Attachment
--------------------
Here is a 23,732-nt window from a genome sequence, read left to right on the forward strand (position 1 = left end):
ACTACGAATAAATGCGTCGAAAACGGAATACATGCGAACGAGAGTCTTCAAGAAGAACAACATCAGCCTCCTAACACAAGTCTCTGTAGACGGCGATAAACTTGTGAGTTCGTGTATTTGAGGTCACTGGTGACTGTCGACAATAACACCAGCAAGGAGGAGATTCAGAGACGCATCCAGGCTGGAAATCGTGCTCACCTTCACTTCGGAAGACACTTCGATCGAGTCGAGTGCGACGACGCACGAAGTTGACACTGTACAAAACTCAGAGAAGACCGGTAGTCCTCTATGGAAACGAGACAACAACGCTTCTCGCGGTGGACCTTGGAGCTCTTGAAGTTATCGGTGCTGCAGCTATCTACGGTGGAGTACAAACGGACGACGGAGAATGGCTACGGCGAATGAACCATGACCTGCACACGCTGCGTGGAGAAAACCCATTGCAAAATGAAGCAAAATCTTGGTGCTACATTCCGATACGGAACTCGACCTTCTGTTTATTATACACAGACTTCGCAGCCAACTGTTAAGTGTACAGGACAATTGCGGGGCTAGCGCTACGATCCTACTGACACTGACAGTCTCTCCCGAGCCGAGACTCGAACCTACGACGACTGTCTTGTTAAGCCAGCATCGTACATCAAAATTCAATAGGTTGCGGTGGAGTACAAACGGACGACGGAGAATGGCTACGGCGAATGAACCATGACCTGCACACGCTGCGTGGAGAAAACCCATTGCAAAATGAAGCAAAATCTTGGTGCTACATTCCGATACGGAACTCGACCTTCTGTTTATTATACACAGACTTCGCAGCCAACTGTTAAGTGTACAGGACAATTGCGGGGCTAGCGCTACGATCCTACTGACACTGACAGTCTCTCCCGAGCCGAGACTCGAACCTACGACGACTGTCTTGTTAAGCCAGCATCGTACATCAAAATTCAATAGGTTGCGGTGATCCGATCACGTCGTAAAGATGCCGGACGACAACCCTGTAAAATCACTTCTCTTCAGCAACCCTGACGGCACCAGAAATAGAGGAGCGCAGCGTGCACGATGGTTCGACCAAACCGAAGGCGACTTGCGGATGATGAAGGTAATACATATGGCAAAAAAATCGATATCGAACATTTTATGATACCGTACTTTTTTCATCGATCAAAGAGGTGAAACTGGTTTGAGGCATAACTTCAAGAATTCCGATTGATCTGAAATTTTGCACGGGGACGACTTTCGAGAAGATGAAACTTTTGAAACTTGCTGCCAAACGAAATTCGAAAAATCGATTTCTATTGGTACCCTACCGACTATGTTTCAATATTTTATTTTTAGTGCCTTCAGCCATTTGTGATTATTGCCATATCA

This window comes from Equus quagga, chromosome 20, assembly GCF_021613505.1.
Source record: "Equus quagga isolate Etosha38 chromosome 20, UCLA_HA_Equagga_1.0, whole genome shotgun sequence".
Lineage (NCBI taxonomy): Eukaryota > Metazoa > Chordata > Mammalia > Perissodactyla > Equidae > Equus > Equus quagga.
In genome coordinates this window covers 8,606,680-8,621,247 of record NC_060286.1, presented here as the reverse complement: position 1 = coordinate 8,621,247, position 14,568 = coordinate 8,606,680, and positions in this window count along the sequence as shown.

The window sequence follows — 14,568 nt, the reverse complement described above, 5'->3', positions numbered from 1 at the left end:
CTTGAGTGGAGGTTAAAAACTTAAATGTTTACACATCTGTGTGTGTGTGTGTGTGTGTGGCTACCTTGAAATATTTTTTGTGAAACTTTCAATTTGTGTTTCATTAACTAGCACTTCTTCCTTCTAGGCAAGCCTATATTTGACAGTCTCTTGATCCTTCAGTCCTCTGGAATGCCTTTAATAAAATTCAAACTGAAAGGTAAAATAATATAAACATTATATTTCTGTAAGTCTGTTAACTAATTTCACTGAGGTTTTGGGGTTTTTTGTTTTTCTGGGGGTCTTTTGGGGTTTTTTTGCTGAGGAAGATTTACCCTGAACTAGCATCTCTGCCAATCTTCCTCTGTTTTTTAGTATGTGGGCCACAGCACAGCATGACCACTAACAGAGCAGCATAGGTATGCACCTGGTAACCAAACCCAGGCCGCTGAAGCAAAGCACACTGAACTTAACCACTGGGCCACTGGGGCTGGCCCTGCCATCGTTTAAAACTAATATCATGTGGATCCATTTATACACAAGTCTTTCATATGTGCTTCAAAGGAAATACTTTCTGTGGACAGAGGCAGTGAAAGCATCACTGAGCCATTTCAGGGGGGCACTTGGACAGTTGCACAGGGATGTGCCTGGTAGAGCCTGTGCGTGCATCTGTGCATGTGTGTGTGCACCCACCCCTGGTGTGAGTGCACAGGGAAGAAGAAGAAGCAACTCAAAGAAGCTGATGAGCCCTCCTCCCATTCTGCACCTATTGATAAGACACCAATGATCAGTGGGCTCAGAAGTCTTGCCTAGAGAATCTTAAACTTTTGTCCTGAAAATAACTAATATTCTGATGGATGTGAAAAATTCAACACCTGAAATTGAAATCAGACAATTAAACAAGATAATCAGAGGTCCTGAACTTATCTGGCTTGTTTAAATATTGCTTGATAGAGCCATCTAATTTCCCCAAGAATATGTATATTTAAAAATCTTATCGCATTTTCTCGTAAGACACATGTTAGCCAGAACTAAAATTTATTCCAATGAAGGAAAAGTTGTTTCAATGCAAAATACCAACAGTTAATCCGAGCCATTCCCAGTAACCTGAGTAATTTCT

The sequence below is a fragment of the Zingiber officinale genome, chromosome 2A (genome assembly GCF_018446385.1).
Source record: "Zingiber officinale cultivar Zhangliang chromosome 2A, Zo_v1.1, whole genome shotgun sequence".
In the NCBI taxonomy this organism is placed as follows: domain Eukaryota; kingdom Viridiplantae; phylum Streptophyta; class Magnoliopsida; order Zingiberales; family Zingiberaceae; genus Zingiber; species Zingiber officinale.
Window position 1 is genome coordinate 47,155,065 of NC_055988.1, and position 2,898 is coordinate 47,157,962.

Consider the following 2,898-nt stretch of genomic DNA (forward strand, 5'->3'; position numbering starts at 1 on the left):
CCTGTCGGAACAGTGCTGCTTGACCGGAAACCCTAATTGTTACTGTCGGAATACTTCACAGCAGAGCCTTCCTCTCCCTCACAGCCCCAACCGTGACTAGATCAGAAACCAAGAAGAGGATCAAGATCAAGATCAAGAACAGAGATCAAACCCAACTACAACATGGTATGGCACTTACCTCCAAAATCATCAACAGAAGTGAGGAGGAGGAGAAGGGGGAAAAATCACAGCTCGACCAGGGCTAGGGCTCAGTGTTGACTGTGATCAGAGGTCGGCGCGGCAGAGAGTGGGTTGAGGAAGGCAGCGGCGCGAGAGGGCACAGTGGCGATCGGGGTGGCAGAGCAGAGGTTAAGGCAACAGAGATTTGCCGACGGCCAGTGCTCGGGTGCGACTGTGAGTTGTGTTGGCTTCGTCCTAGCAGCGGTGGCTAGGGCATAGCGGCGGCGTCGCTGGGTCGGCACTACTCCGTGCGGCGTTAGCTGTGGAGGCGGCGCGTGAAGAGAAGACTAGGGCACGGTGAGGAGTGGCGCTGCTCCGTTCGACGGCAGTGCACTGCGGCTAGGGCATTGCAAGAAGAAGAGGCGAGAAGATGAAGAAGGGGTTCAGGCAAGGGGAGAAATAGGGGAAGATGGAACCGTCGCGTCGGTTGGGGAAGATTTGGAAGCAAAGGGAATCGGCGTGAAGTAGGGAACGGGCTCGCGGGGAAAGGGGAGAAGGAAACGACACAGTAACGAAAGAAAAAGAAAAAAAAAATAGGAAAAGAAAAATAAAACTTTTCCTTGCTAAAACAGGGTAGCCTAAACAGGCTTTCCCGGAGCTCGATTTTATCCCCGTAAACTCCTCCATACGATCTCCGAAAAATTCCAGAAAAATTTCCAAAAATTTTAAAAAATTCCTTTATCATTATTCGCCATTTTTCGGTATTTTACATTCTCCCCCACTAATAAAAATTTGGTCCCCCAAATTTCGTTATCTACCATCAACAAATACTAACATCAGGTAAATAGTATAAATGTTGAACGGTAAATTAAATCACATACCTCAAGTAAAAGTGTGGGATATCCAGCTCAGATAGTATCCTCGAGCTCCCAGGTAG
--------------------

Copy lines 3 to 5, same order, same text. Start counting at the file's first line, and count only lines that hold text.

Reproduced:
This window comes from Equus quagga, chromosome 20, assembly GCF_021613505.1.
Source record: "Equus quagga isolate Etosha38 chromosome 20, UCLA_HA_Equagga_1.0, whole genome shotgun sequence".
Lineage (NCBI taxonomy): Eukaryota > Metazoa > Chordata > Mammalia > Perissodactyla > Equidae > Equus > Equus quagga.